Sedentary behaviour in children is related to different health consequences such as overweight and cardio-metabolic diseases that can track into adulthood. Previous studies have shown that children spend hours being sedentary, but no data of sedentary time (ST) among German children has been available, yet. Therefore, this study investigated objectively measured amounts and correlates of ST in a sample of German primary school children.
Children’s physical activity (PA) was objectively assessed for 6 days using a multi-sensor device (Actiheart®; CamNtech, Cambridge, UK). Activity levels were categorized on the basis of energy expenditure (MET) into sedentary, light PA (LPA), and moderate to vigorous PA (MVPA). ST excluding sleeping hours was assessed for 231 children (7.1 ± 0.6 years, male: 45.9%) and analysed for independent groups. Examined factors (parental education, household income, and migration background) were assessed by parental questionnaire. Children’s weight, height and gender were collected in schools. Weight status was calculated on the basis of BMI percentiles.
On average, children spent 3.5 ± 1.5 h daily being sedentary, excluding sleeping hours. Significantly higher ST was found in girls (t = −4.6; p < 0.01), in children with migration background (t = −6.9; p < 0.01), at the weekend (t = −2.8; p < 0.01), and among inactive children (t = 6.8; p < 0.01). Additionally, significant correlations with ST in this sample were identified for MVPA (B = −0.99; [−1.09;-0.88], p < 0.01), LPA (B = −0.89; [−0.97;-0.82], p < 0.01), migration background (B = −17.64; [5.24;30.04], p < 0.01), gender (B = −13.48; [−25.94;-1.01], p < 0.05) and household income (B = −4.80; [−9.07; −0.53], p < 0.05).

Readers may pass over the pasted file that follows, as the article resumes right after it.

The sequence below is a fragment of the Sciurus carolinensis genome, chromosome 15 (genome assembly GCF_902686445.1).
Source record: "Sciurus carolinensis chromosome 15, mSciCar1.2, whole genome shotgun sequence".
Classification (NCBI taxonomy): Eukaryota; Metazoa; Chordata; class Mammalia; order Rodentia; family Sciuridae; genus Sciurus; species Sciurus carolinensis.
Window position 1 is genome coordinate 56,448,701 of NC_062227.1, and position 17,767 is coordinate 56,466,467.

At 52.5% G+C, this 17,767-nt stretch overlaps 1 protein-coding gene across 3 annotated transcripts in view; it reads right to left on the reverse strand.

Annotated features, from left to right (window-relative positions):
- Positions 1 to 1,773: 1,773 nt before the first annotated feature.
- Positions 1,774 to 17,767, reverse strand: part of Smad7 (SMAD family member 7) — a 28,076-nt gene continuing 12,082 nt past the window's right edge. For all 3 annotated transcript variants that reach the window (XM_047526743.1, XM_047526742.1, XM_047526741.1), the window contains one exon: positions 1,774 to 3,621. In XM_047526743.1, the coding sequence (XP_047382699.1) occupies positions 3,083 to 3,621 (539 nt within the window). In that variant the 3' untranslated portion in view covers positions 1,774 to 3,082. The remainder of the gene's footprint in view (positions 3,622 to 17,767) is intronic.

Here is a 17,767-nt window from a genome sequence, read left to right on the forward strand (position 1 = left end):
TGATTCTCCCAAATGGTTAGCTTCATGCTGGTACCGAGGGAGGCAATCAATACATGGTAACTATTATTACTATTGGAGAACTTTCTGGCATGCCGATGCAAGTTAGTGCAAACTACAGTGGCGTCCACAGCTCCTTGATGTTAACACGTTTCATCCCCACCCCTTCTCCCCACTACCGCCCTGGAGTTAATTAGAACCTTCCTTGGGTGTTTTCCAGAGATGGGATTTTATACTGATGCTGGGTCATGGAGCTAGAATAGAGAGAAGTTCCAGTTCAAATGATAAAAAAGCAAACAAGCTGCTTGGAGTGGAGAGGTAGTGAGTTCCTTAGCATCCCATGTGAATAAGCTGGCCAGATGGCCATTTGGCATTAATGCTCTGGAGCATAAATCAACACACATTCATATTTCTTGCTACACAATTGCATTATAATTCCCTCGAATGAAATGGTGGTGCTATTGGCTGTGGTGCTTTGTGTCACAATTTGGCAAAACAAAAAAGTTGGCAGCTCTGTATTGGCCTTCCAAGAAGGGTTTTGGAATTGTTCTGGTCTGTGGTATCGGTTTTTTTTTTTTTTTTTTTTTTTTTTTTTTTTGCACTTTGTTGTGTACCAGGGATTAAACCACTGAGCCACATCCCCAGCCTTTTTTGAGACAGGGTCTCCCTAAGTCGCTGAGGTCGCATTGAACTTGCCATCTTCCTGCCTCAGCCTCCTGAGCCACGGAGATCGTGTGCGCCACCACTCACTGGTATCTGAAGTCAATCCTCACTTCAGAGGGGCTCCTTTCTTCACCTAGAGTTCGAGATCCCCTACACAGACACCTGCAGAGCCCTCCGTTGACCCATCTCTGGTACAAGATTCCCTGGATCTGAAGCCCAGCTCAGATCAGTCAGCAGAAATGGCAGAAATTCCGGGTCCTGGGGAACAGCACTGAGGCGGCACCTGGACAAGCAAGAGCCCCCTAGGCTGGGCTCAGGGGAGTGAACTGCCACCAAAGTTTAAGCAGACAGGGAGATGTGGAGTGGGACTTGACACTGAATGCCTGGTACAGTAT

Girls, children with migration background, and inactive children were identified as potential risk groups. A higher income was associated with less ST. In general, ST was higher at the weekend. Furthermore, as PA was found to be negatively correlated to ST, these activities may replace each other. Therefore, these findings should be considered in future health interventions.
German Clinical Trials Register (DRKS), DRKS-ID: DRKS00000494 DATE: 25/08/2010.